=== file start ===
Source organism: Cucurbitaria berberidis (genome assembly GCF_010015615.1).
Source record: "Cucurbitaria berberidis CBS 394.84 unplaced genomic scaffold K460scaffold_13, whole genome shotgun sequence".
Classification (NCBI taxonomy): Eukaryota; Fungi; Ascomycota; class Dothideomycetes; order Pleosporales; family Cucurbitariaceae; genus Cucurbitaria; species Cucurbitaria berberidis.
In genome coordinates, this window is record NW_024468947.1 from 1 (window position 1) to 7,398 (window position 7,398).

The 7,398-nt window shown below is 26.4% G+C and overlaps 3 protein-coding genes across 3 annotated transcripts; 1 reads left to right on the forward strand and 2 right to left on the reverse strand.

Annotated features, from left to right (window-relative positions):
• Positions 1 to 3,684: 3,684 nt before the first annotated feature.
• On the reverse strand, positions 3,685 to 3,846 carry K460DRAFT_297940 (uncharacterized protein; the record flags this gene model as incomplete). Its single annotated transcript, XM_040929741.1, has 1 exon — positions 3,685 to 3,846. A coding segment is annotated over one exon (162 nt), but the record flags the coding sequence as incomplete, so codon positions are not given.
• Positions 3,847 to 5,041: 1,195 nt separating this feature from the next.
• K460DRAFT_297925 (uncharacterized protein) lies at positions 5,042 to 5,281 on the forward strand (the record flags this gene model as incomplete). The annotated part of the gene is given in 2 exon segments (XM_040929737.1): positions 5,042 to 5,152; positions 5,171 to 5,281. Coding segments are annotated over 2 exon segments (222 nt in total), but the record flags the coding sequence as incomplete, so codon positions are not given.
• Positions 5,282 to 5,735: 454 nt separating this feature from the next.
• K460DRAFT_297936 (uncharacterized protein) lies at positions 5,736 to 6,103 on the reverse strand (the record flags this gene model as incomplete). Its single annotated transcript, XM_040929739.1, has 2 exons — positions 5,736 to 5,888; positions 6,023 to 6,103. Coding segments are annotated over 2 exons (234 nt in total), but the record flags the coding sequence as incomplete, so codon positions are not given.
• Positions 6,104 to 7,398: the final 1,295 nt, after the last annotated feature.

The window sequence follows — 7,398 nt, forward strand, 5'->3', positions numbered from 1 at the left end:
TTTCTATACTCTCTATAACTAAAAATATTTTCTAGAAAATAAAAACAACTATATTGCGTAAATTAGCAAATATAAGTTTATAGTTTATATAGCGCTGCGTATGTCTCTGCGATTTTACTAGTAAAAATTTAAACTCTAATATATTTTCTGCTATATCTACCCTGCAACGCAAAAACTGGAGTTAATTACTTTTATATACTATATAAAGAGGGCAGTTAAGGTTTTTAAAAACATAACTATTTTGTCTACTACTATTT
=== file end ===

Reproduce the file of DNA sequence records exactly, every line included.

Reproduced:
Source organism: Cucurbitaria berberidis (genome assembly GCF_010015615.1).
Source record: "Cucurbitaria berberidis CBS 394.84 unplaced genomic scaffold K460scaffold_13, whole genome shotgun sequence".
Classification (NCBI taxonomy): Eukaryota; Fungi; Ascomycota; class Dothideomycetes; order Pleosporales; family Cucurbitariaceae; genus Cucurbitaria; species Cucurbitaria berberidis.
In genome coordinates, this window is record NW_024468947.1 from 1 (window position 1) to 7,398 (window position 7,398).

The 7,398-nt window shown below is 26.4% G+C and overlaps 3 protein-coding genes across 3 annotated transcripts; 1 reads left to right on the forward strand and 2 right to left on the reverse strand.

Annotated features, from left to right (window-relative positions):
• Positions 1 to 3,684: 3,684 nt before the first annotated feature.
• On the reverse strand, positions 3,685 to 3,846 carry K460DRAFT_297940 (uncharacterized protein; the record flags this gene model as incomplete). Its single annotated transcript, XM_040929741.1, has 1 exon — positions 3,685 to 3,846. A coding segment is annotated over one exon (162 nt), but the record flags the coding sequence as incomplete, so codon positions are not given.
• Positions 3,847 to 5,041: 1,195 nt separating this feature from the next.
• K460DRAFT_297925 (uncharacterized protein) lies at positions 5,042 to 5,281 on the forward strand (the record flags this gene model as incomplete). The annotated part of the gene is given in 2 exon segments (XM_040929737.1): positions 5,042 to 5,152; positions 5,171 to 5,281. Coding segments are annotated over 2 exon segments (222 nt in total), but the record flags the coding sequence as incomplete, so codon positions are not given.
• Positions 5,282 to 5,735: 454 nt separating this feature from the next.
• K460DRAFT_297936 (uncharacterized protein) lies at positions 5,736 to 6,103 on the reverse strand (the record flags this gene model as incomplete). Its single annotated transcript, XM_040929739.1, has 2 exons — positions 5,736 to 5,888; positions 6,023 to 6,103. Coding segments are annotated over 2 exons (234 nt in total), but the record flags the coding sequence as incomplete, so codon positions are not given.
• Positions 6,104 to 7,398: the final 1,295 nt, after the last annotated feature.

The window sequence follows — 7,398 nt, forward strand, 5'->3', positions numbered from 1 at the left end:
TTTCTATACTCTCTATAACTAAAAATATTTTCTAGAAAATAAAAACAACTATATTGCGTAAATTAGCAAATATAAGTTTATAGTTTATATAGCGCTGCGTATGTCTCTGCGATTTTACTAGTAAAAATTTAAACTCTAATATATTTTCTGCTATATCTACCCTGCAACGCAAAAACTGGAGTTAATTACTTTTATATACTATATAAAGAGGGCAGTTAAGGTTTTTAAAAACATAACTATTTTGTCTACTACTATTT